The Nature of Great Toys

It’s finally starting to feel like autumn around here.  The triple-digit heat has gone, and in its place rain has showered our desperately dry yard.  Recently on an afternoon walk, we gathered up leaves along the way.  We passed over apples left to rot on the sidewalk, dry browned leaves, and stopped to inspect bark peeling off of trees. We were just playing.
The products of nature are some of our favorite toys. We’ve used them outside and in, but it was their current, obviously evolving state that reminded me of why they are so valuable to children’s play.
Nature ages.  Natural artifacts show their wear.  One look at a fallen leaf after a rain, and the passage of time is evident.  With so many safe, durable, indestructible, made-for-children plastic toys that hardly show any wear, it is so enriching to play with natural materials that degrade over time.
Nature is irreparable.  Many natural materials are delicate, and few of the ones we find are indestructible. Flowers, leaves, and twigs can wilt, crumble, and snap, never to return to their original state.  Unlike most of our purchased toys, our natural ones cannot be glued or sewn back together.  Once changed, they will never be the same.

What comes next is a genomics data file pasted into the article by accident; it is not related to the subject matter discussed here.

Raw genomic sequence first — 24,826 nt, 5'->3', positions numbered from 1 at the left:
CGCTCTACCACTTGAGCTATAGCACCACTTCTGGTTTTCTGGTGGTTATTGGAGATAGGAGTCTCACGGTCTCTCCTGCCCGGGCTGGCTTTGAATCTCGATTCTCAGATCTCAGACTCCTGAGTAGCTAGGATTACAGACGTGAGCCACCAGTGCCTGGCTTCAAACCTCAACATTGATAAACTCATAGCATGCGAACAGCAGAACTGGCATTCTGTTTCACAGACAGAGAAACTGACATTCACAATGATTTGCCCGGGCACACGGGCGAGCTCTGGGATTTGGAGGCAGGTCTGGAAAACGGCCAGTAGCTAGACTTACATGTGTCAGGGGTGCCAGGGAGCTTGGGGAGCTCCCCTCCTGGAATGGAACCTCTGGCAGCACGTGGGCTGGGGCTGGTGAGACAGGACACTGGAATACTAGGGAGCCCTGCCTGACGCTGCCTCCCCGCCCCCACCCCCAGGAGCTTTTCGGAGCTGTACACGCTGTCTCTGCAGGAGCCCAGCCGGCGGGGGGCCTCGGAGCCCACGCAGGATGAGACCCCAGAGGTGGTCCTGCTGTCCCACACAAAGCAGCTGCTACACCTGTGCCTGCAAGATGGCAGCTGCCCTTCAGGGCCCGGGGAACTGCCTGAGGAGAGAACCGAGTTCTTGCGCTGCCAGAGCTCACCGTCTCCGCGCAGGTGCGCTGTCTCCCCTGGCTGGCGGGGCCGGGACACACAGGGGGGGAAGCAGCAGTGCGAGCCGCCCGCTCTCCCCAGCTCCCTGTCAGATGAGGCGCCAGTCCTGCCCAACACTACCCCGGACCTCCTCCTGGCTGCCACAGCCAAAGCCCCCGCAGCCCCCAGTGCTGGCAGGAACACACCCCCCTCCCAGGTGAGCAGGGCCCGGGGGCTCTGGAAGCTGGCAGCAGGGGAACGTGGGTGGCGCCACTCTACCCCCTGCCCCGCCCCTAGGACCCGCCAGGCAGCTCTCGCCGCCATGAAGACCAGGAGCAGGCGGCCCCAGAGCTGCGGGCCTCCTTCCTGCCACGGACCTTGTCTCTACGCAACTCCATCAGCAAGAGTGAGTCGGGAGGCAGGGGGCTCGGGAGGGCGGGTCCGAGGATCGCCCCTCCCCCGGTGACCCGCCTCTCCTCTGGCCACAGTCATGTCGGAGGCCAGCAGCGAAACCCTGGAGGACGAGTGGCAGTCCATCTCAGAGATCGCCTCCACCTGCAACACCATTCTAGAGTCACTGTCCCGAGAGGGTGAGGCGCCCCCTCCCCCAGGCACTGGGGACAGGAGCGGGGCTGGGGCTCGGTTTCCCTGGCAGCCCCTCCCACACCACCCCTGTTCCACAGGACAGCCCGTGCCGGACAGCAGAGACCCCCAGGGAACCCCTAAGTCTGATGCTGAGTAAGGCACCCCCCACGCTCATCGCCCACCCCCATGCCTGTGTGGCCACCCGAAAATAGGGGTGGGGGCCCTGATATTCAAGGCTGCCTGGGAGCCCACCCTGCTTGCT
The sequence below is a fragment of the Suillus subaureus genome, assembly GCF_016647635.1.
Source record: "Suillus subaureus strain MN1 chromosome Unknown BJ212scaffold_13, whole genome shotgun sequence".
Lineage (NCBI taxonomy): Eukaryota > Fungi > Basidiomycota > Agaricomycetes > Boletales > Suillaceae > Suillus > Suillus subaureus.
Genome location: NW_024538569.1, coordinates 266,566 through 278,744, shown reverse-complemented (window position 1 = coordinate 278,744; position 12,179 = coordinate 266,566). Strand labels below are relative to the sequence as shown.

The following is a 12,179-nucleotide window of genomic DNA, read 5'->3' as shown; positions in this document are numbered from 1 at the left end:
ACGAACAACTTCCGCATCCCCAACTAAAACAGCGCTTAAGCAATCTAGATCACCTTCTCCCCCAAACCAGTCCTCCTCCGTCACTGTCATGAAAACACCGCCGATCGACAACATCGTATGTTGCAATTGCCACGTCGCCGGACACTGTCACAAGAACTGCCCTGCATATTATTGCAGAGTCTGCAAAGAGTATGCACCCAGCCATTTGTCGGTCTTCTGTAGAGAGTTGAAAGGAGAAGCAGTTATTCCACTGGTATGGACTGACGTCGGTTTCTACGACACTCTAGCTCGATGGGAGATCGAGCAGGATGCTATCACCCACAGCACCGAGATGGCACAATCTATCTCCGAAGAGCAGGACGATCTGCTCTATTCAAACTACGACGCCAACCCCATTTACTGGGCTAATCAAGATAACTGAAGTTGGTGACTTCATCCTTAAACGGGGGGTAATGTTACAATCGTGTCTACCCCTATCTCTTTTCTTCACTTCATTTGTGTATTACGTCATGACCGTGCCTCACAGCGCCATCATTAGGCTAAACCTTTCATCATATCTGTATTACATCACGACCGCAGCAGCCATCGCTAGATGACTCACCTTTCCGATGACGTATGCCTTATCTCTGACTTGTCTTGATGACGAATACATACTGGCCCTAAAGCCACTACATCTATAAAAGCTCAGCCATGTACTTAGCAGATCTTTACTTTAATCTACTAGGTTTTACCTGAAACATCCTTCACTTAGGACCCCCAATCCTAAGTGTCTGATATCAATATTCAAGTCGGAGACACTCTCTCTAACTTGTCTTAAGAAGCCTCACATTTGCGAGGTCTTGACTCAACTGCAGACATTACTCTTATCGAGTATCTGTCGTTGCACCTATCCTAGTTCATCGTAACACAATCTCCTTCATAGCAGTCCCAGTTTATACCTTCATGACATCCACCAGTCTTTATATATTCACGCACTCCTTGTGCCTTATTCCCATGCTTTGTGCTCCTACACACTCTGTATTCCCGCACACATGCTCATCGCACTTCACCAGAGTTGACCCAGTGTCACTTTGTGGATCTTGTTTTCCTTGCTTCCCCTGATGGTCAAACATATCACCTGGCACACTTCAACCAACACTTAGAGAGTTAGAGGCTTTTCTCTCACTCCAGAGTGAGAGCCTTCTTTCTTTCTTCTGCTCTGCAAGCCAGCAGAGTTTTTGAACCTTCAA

Nature reflects the climate.  Rain, heat, and humidity all leave their impression on our outdoor playground.  As nature responds to our climate, we change our routines and behaviors right alongside it. As our natural toys change, our play does as well. This change and response pattern keeps us engaged with our natural toys, and ultimately forges deeper connections to the earth.  This summer, our pine cones were open in the heat, but the recent rain has closed them and made them look like different objects all together.
Nature is unique.  I’ve mentioned before that one of the best things about nature is its irregularity. Even simple play with stones becomes far more intricate and complicated then Greysen’s play with uniform blocks.
Nature is colorful.  We have had some tremendous sunrises and sunsets as of late.  The girls and I notice a wide range of colors, from peach to periwinkle, all in the same sky. Unlike many of the toys marketed to today’s children in primary colors, nature offers a far more complicated spectrum of color.  Even beautiful Waldorf or Montessori toys in alternate ranges are not as commonly complex or varied in their color as nature can be.
Nature is something many adults find easier to love when it is fresh and contained (like in a vase), myself included.  All too often, we as adults are ready to throw flowers out as they start to wilt, or rake the leaves off of our lawns and toss them out.  Nature does not come inside as often as it could. What are your best solutions for your children to play freely with nature?

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